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Caltrans Honors Fallen Highway Workers With Memorial Signs Statewide

Caltrans Honors Fallen Highway Workers With Memorial Signs Statewide

Caltrans workers remove a burned out truck along Interstate 5 during the Delta Fire near Delta, Calif., in the Shasta Trinity National Forest on Sept. 6, 2018. (Josh Edelson/AFP via Getty Images)

John Fredricks

John Fredricks

8/26/2023

Updated: 8/27/2023

To honor fallen team members, Caltrans has begun to install memorial signs in roadside rest areas, public spaces, and along California state highways in remembrance of workers that have been killed in the line of duty since 1921, including seven lost in Orange County.
“[Caltrans] lives are literally at stake every day,” Caltrans Director Tony Tavares said in a recent media release. “I implore all Californians to please slow down and move over in every work zone, every time.”
On a recent night along the 55 freeway, a dented sedan aggressively zoomed past a merging line of cars just barely missing safety cones meant to steer traffic away from a dozen Caltrans workers conducting roadside repairs.
“Distracted drivers pose a huge risk not only to themselves and other motorists, but to our co-workers in the field,'' Caltrans Director Ryan Chamberlain who oversees the Orange County area said in a recent media release. “Please be work zone alert and help us ensure that our co-workers return home safely to their families each day.”
A worker tosses a hammer to a colleague as construction continues on the Highway 73 southern interchange from the 405 freeway in Costa Mesa, Calif., on April 21, 2022. (John Fredricks/The Epoch Times)

A worker tosses a hammer to a colleague as construction continues on the Highway 73 southern interchange from the 405 freeway in Costa Mesa, Calif., on April 21, 2022. (John Fredricks/The Epoch Times)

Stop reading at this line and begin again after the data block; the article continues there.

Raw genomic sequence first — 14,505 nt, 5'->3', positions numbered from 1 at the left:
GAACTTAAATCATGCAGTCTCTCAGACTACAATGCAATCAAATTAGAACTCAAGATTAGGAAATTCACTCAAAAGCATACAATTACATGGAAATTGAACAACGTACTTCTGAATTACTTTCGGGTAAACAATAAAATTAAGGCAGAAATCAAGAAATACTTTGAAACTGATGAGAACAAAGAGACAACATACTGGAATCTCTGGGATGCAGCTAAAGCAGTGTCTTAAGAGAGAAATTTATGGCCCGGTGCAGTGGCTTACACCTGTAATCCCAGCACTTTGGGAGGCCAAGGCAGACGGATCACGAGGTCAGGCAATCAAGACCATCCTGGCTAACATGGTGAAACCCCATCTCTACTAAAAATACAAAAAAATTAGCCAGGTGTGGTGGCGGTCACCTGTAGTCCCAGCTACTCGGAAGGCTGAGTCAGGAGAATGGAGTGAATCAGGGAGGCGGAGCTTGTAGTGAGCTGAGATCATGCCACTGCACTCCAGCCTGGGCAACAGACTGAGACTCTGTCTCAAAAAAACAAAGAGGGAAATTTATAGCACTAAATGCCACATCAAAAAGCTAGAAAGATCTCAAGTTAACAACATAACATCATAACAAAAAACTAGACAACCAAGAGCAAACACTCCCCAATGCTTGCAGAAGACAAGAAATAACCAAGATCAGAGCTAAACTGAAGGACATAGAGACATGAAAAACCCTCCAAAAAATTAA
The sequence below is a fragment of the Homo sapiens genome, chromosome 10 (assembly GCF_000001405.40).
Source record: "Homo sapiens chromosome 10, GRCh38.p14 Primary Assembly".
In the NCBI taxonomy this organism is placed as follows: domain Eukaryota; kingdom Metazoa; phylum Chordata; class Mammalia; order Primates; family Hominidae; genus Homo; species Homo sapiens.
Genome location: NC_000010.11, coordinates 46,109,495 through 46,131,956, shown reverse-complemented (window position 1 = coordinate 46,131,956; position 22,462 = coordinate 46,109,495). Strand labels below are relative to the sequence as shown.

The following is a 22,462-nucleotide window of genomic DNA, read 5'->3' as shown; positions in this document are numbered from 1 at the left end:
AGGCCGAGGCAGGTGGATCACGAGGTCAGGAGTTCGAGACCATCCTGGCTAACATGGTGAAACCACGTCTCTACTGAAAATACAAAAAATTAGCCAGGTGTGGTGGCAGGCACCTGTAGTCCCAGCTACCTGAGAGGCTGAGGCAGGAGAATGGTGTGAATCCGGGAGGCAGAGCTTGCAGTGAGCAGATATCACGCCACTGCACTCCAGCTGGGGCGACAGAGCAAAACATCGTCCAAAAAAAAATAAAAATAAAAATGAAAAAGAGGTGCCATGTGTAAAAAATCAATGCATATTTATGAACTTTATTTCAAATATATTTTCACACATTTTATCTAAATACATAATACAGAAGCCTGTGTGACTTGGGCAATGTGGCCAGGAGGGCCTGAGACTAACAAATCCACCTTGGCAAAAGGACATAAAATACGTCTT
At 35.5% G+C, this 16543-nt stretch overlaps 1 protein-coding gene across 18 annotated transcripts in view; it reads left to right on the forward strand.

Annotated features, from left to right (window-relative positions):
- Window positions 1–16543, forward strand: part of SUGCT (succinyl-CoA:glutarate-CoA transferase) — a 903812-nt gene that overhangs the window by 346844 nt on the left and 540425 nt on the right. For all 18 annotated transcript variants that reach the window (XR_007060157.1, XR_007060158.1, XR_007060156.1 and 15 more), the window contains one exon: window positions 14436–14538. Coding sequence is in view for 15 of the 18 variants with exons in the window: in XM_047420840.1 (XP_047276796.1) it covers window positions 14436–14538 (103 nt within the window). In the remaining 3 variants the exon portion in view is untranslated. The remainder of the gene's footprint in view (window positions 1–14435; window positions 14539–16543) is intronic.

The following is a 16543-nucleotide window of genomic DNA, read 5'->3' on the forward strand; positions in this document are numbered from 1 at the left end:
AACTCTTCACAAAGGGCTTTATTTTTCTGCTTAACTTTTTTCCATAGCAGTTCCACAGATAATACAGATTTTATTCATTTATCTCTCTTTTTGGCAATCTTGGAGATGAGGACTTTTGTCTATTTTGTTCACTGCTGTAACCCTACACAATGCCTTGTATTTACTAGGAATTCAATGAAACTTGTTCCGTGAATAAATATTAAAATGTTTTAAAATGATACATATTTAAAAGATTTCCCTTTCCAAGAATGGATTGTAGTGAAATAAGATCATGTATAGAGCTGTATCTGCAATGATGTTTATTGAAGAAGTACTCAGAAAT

Tracing to 1895, California redeveloped its transportation department by unifying multiple functions into one entity in 1973. Caltrans—short for California Department of Transportation—would soon become the department responsible for managing and maintaining one of the nation’s most complex transit systems, according to the Caltrans website.
And its team members have one of the most hazardous occupations in the United States, according to the U.S. Bureau of Labor Statistics.
In California alone, more than 9,500 traffic collisions occurred in 2021 in Caltrans highway work zones, according to the agency, with 30 percent of fatalities in work zones a result of unsafe speeds.
According to the department, Orange County saw its first Caltrans casualty in 1980 when two maintenance workers were struck by an errant driver along the Anaheim stretch of the Interstate 5 freeway.
Cars merge onto the State Route 73 southern interchange from Interstate 405 in Costa Mesa, Calif., on April 21, 2022. (John Fredricks/The Epoch Times)

Cars merge onto the State Route 73 southern interchange from Interstate 405 in Costa Mesa, Calif., on April 21, 2022. (John Fredricks/The Epoch Times)

In addition to the memorial signs, Caltrans is working with the California Transportation Foundation, a non-profit that assists the state’s transportation workers with financial assistance for the families of fallen workers, according to the department.
With the Fallen Workers Assistance and Memorial Fund, families receive up to $2,500 to help defray funeral costs, travel, and expenses not covered by insurance, according to the foundation’s website.
To help the children of fallen workers, the agency and the foundation have also developed a scholarship award—ranging from $1,000 to $5,000—for deceased workers’ surviving children for college expenses or other accredited post-secondary school programs.
“We hold a sacred duty to remember all the people who have lost their lives working with us,” said Mr. Tavares, the Caltrans director.
Since 2010, roadway injuries for all drivers and pedestrians along California’s highways have increased by 52 percent and by 28 percent for fatalities, according to a Caltrans Strategic Highway Plan report released in 2022.
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John Fredricks

John Fredricks

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John Fredricks is a California-based journalist for The Epoch Times. His reportage and photojournalism features have been published in a variety of award-winning publications around the world.

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